You can find all kinds of companies that offer trade credit, but you might need a business credit score or a certain amount of time as an established business for a deal.
Trade finance even spans different countries, but with it comes the added layers of difficulty from international trade. Occasionally, banks will work as mediators and offer a letter of credit to the vendor to encourage better terms. Now and then, companies might seek out a trade credit insurance policy (also called political risk insurance) to avoid the disastrous results from something like currency inconvertibility (a situation where a certain country will not convert one currency to another), which lies outside either company’s control. And sometimes governments will offer an export credit to help exporters compete overseas.
Honestly, trade credit is usually right for most businesses. As long as you can pay within the deal’s terms, you get several benefits with very few drawbacks. If you don’t know if someone in your current supply chain offers trade credit, you might want to ask them about it. Since you’re one of their customers, they’ll have extra incentive to work out a deal before you look elsewhere. And if you’re a brand-new small business, you can look to companies like Home Depot, Uline, and Office Depot to get similar benefits.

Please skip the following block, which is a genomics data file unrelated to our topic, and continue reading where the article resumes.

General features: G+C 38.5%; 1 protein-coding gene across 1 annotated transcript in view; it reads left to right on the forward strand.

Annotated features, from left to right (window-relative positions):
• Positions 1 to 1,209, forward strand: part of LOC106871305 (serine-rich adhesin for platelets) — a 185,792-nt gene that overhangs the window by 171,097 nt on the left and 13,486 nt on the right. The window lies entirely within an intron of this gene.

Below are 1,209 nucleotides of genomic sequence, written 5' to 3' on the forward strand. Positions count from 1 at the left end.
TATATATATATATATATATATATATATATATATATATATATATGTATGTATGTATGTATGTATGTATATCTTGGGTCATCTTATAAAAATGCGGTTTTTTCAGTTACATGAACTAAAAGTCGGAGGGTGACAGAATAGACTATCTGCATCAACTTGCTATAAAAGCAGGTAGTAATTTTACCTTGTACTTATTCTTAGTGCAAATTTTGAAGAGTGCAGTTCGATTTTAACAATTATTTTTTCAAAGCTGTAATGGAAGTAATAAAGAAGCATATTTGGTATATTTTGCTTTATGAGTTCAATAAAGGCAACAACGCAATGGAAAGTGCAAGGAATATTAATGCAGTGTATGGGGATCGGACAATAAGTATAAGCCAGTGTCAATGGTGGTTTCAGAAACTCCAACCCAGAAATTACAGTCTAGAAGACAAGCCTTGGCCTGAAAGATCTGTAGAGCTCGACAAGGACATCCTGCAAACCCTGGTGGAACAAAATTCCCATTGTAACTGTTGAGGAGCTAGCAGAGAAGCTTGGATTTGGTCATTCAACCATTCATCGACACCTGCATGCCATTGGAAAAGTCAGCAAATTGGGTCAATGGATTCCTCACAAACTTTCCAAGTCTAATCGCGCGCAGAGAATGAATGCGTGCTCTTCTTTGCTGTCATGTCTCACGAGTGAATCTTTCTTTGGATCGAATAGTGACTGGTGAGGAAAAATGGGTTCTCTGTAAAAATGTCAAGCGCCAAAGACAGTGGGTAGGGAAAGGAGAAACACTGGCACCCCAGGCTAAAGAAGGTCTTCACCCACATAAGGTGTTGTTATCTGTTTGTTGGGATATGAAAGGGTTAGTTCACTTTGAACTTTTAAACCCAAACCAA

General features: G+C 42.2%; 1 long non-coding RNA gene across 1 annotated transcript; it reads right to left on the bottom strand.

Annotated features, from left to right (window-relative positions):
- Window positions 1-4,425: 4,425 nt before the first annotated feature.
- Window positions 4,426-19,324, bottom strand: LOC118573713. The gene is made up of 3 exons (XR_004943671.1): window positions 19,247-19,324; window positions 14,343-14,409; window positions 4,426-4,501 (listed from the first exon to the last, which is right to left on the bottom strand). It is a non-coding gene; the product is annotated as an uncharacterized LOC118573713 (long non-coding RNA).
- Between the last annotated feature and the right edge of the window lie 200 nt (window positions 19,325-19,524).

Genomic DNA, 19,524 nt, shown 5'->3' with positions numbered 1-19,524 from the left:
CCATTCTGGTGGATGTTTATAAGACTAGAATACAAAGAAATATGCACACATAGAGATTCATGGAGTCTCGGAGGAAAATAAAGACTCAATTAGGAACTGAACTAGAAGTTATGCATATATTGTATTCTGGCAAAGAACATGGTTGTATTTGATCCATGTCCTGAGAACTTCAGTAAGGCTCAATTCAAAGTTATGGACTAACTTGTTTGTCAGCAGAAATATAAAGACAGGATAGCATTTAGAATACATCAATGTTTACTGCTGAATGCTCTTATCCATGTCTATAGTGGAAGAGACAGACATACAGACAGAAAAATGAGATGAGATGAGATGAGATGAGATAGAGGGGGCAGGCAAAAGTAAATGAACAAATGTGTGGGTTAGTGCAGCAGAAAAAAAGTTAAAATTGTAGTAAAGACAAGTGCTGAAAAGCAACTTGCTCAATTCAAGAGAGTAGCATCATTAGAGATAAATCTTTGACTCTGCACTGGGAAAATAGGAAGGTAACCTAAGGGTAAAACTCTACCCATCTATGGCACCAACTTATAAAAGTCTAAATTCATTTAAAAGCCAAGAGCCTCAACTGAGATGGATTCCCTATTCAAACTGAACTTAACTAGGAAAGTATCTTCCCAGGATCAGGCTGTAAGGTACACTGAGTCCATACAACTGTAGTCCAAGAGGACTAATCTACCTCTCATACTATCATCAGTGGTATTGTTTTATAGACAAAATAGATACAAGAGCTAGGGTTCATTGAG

However, if you know your business would currently struggle with regularly late payments, you might want to wait. While reported on-time payments is a big plus for business credit, reported missed payments and other failed terms is a big minus.
Hey, what about my other trade credit questions?
How is trade credit different from bank credit?
Banks and credit unions offer immediate cash for business through loans, credit cards, and lines of credit. Trade credit, on the other hand, is when businesses offer other business products or services with specified terms where the buyer pays the cost of those goods at a later date.
What is the formula for the cost of trade credit?
Trade credit terms are often represented by three numbers: the first two indicate a discount percentage and discount period while the last shows the final due date. If you’re curious how the discount period would affect cost, you can use this formula:
How can I get trade credit?
If you’re considering opening a trade credit line, you should check with any current suppliers you work with first. You can also start other vendor accounts, but keep in mind that you might need a D-U-N-S number as part of their terms.
Setting up a trade credit line with dependable suppliers can be an excellent way to build business credit and more conveniently manage company finances. But be sure you’re ready to meet payment dates on time or you could do your business more harm than good.
Have you dealt with trade credit in the past? Share your experience with us in the comments section below!